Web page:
Mitral valve prolapse syndrome

Barlow's syndrome
Floppy mitral valve
Myxomatous mitral valve Billowing mitral valve
Systolic click-murmur syndrome
Prolapsing mitral leaflet syndrome
Mitral valve prolapse is a common syndrome with a wide range of symptoms. It is a disorder in which one or both of the mitral valve flaps are too large or too floppy, and the mitral valve does not close as firmly as it might. It may slightly balloon back into the left atrium, causing a faint click, or may permit a tiny amount of blood to backflow into the left atrium (mitral regurgitation) producing a heart murmur. Generally, a stressful situation (childbirth, change in job situation, viral illness) brings on symptoms which may include changes in heartbeat, phantom chest pain, panic attack (eg cold sweats), fatigue and weakness, and migraine headaches, resulting from abnormal nervous system control of blood flow. The relationship with stress, and diseases of industrial society, has led to speculation that MVP is related to an underlying instability of the autonomic nervous system.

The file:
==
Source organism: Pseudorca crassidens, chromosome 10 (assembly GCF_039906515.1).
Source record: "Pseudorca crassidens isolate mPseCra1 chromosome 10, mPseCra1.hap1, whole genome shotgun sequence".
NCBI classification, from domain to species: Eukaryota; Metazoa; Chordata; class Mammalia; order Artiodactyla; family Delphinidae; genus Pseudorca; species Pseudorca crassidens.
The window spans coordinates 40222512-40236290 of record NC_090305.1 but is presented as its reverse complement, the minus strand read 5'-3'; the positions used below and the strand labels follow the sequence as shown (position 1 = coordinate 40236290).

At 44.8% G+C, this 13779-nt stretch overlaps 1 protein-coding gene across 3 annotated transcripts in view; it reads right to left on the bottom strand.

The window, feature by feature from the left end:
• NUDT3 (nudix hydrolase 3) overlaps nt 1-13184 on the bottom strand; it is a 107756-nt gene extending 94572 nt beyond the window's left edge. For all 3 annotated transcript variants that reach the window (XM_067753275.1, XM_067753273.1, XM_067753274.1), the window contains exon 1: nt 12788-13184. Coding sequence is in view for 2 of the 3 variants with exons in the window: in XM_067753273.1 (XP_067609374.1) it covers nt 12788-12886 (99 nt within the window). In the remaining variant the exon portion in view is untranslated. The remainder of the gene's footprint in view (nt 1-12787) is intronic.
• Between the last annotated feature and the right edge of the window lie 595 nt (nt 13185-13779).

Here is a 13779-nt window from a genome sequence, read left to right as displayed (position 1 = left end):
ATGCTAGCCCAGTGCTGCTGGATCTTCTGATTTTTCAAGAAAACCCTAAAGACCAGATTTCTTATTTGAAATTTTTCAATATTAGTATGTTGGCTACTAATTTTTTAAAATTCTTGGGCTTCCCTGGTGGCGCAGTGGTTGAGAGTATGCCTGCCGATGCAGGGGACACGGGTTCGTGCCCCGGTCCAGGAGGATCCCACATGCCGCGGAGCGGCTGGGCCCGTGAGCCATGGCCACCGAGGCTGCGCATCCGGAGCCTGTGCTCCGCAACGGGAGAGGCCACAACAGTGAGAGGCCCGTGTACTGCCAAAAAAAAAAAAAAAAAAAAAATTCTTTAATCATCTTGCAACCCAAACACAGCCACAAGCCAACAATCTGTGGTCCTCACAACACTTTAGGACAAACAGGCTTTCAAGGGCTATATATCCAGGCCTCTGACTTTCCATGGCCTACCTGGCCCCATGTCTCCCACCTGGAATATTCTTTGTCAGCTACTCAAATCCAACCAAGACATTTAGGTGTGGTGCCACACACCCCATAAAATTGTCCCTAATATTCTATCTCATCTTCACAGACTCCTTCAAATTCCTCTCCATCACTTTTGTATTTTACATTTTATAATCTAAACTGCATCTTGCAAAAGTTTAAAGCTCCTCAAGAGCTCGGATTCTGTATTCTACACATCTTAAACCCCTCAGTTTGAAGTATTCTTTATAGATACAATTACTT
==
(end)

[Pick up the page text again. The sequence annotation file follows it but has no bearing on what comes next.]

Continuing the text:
Mitral valve prolapse (MVP) is the most common heart valve abnormality, found in between 5 and 20 percent of the population, though approximately 60 percent of individuals with MVP never exhibit any symptoms or complications. Mitral regurgitation (leakage of blood from insufficient valve closure) occurs in about 2 out of 1,000 people overall. It seems to be an inherited disorder, Some forms of MVP seem to be hereditary, although the precise genes are not known; MVP has been associated with Marfan's syndrome characteristics. MVP is more commonly found in women than men and most commonly diagnosed among patients between the ages of 20 and 40. It affects about 5 to 7% of women between 14 and 30 years old.
(G) Very specific problems